One of the things I enjoy most about Facebook is that through a simple “Accept Friend Request” you can see exactly who’s still involved in childish drama that was once entertaining as a teen, but is now plain pathetic. On a positive note, you can also see slivers of success from not just the over-achievers, but the underdogs who are having the last laugh. But what also becomes apparent in my adventures in social networking is the need for people to obsess over their glory days in the high school hallways, because clearly their adult lives are paling in comparison. I’m not talking about joining a group to be updated about the ten-year reunion or occasional passing memory about a beloved teacher who passed away. I’m talking about the folks who are trapped in their prom king/queen reign while the rest of us are living real life.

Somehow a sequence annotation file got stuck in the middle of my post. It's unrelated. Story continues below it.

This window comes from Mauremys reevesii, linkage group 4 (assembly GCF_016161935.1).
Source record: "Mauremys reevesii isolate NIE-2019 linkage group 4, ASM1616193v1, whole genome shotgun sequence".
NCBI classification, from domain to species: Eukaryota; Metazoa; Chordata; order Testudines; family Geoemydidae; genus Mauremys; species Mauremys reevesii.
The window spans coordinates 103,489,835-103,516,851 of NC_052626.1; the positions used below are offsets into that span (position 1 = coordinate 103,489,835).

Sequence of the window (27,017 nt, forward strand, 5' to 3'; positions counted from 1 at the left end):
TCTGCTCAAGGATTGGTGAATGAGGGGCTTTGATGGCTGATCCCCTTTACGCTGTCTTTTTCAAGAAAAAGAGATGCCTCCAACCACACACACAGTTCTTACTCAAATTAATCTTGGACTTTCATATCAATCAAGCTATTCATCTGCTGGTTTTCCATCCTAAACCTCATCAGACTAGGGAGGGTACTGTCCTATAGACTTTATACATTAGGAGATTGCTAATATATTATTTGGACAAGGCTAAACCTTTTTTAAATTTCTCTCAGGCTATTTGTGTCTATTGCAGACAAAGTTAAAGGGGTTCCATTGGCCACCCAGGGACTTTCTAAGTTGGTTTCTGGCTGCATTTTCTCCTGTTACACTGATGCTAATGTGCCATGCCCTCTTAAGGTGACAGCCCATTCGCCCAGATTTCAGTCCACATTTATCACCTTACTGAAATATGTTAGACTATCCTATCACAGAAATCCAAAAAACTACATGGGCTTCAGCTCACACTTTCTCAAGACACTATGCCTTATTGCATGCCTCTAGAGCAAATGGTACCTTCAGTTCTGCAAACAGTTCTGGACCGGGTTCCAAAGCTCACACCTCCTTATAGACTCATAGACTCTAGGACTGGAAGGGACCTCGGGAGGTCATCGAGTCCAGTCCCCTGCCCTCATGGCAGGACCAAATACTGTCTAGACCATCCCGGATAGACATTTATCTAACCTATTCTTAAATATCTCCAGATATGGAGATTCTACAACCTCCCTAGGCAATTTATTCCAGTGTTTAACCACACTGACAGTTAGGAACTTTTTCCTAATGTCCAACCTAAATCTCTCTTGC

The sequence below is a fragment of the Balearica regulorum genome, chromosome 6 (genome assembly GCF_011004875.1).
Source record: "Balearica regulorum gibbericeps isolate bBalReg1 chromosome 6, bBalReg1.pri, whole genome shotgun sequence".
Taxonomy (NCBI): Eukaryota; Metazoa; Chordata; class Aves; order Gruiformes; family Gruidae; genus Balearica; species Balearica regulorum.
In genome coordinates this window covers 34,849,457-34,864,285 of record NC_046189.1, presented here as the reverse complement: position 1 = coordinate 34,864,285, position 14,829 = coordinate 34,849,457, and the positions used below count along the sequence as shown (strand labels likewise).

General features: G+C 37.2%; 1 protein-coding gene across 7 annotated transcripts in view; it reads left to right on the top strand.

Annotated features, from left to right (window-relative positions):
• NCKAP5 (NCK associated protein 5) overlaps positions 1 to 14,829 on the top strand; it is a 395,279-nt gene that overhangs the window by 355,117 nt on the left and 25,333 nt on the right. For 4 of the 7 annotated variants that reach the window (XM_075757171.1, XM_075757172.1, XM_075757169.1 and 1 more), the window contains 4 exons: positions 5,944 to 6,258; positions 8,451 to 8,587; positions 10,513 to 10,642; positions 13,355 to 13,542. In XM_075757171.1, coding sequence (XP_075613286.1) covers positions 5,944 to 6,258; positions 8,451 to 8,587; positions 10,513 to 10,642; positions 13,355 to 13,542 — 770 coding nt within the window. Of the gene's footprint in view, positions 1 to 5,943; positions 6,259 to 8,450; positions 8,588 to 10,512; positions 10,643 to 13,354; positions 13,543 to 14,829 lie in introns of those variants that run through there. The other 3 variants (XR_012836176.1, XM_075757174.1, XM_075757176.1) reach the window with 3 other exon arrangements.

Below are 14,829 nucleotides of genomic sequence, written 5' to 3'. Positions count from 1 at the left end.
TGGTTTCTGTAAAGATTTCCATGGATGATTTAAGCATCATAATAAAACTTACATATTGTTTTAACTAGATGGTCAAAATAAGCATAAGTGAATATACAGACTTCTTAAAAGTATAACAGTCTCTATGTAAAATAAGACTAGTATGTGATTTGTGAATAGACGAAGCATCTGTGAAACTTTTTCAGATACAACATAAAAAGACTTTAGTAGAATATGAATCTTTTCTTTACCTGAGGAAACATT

I bring this all up to say that high school was definitely not chock full of my fondest memories. In fact, I don’t even remember much of it. While I wasn’t exactly bullied, there was a clear defining line between the “cool” kids and everyone else. I had my moments, but I definitely didn’t make the cut for senior superlatives. I wasn’t drowning in ridicule but I wasn’t sunbathing on the shores of the socially elite. With a few close friends and some funny memories, I happily spent my school career staying afloat somewhere in the middle.
Today’s teens are definitely growing up in a different element. I have my fair share of awkward memories of classmates rubbing my five-head like a genie lamp and joking about premiering movies on my high hairline. There was a guy or two who publicly rejected my silent love letter advances. But even on my worst days, I knew that when that bell rang at 3:00 p.m., I could return to a place where people loved me and not have to deal with any of that nonsense for at least 18 hours. Today, Facebook, Twitter and other social networks are giving teens their own digital spotlight and making it difficult for them to at least just blend in somewhere in the middle. Either you’re the most popular person at school with 2000 followers to prove it or there are message boards dedicated solely to unite people who hate you for the most random reason. Social networking at its worst is giving cruel kids more opportunities to bully even after the last bell rings.